Terminology: Controlled Airspace

Controlled airspace is airspace of defined dimensions within which ATC services are provided. The level of control varies with different classes of airspace.


Canadian Domestic Airspace has seven classifications (A, B, C, D, E, F, G). The application of any classification to an airspace structure determines the operating rules, the level of ATC service provided within the structure, and in some
instances, communications and equipment requirements.

Airspace classes A through E are controlled. Class F can be controlled or uncontrolled. Class G is always uncontrolled. Any airspace that is not designated is Class G airspace.

Terminology: ATC

ATC – Air Traffic Control.

For operations conducted in, or near, controlled airspace you may need to contact the ATC and often times have them issue a NOTAM for your UAV flights.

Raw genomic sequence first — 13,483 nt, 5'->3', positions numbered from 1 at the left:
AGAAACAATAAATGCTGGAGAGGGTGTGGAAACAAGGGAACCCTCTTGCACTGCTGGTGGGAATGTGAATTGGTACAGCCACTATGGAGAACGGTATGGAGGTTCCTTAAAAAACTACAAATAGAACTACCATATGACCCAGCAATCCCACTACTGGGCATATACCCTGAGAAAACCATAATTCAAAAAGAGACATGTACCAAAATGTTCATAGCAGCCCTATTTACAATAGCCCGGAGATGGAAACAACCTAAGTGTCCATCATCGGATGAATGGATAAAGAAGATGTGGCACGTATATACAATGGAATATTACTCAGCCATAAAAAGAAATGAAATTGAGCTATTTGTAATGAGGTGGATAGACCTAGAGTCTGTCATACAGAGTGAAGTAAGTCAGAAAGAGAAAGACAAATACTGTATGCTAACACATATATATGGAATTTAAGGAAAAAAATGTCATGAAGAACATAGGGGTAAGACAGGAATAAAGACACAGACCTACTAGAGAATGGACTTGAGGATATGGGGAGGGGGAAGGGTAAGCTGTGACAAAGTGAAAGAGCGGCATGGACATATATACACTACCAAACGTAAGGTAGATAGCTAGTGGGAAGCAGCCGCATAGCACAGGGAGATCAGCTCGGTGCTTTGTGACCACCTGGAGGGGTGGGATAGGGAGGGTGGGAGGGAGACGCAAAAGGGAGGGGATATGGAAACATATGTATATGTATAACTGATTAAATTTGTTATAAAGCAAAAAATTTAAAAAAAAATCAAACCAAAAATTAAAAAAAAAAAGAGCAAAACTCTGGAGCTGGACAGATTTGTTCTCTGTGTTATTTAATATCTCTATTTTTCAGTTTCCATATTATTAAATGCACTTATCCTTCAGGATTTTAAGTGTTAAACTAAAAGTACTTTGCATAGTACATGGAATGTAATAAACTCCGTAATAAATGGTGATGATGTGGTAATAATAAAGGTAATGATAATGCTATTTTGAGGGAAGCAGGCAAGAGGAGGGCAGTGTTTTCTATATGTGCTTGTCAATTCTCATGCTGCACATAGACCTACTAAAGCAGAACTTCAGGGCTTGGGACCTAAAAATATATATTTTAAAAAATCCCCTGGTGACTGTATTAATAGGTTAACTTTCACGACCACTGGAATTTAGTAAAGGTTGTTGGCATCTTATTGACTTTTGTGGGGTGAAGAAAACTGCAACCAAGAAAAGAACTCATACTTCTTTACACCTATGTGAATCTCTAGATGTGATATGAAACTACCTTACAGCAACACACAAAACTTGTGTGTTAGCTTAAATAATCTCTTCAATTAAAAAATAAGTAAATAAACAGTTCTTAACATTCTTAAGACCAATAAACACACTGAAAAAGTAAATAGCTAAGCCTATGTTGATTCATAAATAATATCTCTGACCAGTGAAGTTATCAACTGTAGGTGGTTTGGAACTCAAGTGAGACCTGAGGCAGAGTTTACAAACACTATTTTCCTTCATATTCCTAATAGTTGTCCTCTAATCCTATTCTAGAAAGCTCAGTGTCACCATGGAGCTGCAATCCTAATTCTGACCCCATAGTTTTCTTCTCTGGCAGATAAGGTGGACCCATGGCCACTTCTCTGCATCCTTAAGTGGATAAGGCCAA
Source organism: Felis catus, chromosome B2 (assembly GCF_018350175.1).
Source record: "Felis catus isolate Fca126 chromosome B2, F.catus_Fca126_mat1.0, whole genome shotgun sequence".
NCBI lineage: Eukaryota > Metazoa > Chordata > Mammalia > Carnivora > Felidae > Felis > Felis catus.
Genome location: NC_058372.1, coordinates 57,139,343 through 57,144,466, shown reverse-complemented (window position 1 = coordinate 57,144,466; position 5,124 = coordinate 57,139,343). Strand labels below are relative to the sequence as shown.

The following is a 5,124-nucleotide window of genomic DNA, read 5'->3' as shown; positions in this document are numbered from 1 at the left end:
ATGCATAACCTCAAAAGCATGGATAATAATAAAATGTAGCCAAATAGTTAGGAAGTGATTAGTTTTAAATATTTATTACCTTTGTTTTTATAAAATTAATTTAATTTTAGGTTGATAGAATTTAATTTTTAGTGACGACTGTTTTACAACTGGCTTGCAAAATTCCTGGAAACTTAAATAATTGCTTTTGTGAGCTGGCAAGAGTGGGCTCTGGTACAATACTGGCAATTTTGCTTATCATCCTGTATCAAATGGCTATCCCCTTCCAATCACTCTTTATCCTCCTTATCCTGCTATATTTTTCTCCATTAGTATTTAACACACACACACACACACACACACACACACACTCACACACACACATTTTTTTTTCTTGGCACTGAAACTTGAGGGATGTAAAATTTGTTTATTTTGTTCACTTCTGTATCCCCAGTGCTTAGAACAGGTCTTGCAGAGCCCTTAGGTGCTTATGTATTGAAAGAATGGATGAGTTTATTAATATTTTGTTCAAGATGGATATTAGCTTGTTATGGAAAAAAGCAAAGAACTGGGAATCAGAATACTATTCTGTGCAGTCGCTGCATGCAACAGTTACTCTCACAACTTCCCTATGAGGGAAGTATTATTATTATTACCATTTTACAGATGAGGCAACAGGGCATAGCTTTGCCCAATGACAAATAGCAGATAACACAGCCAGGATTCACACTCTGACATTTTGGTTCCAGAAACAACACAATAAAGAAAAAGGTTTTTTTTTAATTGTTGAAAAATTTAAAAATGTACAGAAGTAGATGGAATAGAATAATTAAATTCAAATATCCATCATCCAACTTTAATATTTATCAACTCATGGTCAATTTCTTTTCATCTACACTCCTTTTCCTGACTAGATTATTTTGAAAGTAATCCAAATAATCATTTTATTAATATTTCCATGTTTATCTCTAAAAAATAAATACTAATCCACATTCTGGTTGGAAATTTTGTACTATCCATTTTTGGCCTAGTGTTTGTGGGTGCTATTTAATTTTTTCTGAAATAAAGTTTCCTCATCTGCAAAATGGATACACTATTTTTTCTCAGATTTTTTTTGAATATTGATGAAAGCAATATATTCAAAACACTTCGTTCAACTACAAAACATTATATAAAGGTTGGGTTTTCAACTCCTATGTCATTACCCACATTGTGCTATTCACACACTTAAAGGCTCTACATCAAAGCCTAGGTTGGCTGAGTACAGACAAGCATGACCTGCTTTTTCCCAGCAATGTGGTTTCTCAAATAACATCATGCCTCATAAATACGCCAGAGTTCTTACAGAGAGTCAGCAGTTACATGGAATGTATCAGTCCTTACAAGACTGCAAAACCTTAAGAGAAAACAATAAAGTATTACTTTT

Wikipedia – ATC

is a service provided by ground-based controllers who direct aircraft on the ground and through controlled airspace, and can provide advisory services to aircraft in non-controlled airspace. The primary purpose of ATC worldwide is to prevent collisions, organize and expedite the flow of traffic, and provide information and other support for pilots.[1] In some countries, ATC plays a security or defensive role, or is operated by the military.